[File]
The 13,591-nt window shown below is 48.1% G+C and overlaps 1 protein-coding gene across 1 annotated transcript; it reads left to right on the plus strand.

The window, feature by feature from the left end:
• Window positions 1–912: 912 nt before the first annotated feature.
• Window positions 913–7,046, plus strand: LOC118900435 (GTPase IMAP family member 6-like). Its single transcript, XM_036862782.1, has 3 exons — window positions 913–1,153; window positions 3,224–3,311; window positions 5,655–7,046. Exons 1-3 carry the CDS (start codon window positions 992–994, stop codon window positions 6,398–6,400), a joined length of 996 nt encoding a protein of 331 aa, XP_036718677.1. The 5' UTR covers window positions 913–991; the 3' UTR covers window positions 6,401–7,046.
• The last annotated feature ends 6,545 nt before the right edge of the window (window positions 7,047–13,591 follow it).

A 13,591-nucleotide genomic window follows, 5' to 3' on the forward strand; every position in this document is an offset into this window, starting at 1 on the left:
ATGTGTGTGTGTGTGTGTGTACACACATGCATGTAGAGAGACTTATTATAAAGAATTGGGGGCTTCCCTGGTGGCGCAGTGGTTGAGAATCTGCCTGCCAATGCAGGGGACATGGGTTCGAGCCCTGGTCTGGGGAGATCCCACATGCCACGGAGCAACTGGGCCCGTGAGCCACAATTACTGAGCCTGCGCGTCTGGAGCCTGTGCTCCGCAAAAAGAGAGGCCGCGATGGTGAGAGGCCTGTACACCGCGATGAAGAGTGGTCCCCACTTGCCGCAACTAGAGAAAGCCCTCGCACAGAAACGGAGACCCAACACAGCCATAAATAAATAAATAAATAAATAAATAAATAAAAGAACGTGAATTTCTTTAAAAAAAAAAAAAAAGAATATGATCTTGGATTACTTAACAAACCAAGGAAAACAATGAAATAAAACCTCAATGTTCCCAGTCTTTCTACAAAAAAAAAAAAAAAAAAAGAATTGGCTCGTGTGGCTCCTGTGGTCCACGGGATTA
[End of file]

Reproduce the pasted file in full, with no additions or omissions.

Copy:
The 13,591-nt window shown below is 48.1% G+C and overlaps 1 protein-coding gene across 1 annotated transcript; it reads left to right on the plus strand.

The window, feature by feature from the left end:
• Window positions 1–912: 912 nt before the first annotated feature.
• Window positions 913–7,046, plus strand: LOC118900435 (GTPase IMAP family member 6-like). Its single transcript, XM_036862782.1, has 3 exons — window positions 913–1,153; window positions 3,224–3,311; window positions 5,655–7,046. Exons 1-3 carry the CDS (start codon window positions 992–994, stop codon window positions 6,398–6,400), a joined length of 996 nt encoding a protein of 331 aa, XP_036718677.1. The 5' UTR covers window positions 913–991; the 3' UTR covers window positions 6,401–7,046.
• The last annotated feature ends 6,545 nt before the right edge of the window (window positions 7,047–13,591 follow it).

A 13,591-nucleotide genomic window follows, 5' to 3' on the forward strand; every position in this document is an offset into this window, starting at 1 on the left:
ATGTGTGTGTGTGTGTGTGTACACACATGCATGTAGAGAGACTTATTATAAAGAATTGGGGGCTTCCCTGGTGGCGCAGTGGTTGAGAATCTGCCTGCCAATGCAGGGGACATGGGTTCGAGCCCTGGTCTGGGGAGATCCCACATGCCACGGAGCAACTGGGCCCGTGAGCCACAATTACTGAGCCTGCGCGTCTGGAGCCTGTGCTCCGCAAAAAGAGAGGCCGCGATGGTGAGAGGCCTGTACACCGCGATGAAGAGTGGTCCCCACTTGCCGCAACTAGAGAAAGCCCTCGCACAGAAACGGAGACCCAACACAGCCATAAATAAATAAATAAATAAATAAATAAATAAAAGAACGTGAATTTCTTTAAAAAAAAAAAAAAAGAATATGATCTTGGATTACTTAACAAACCAAGGAAAACAATGAAATAAAACCTCAATGTTCCCAGTCTTTCTACAAAAAAAAAAAAAAAAAAAGAATTGGCTCGTGTGGCTCCTGTGGTCCACGGGATTA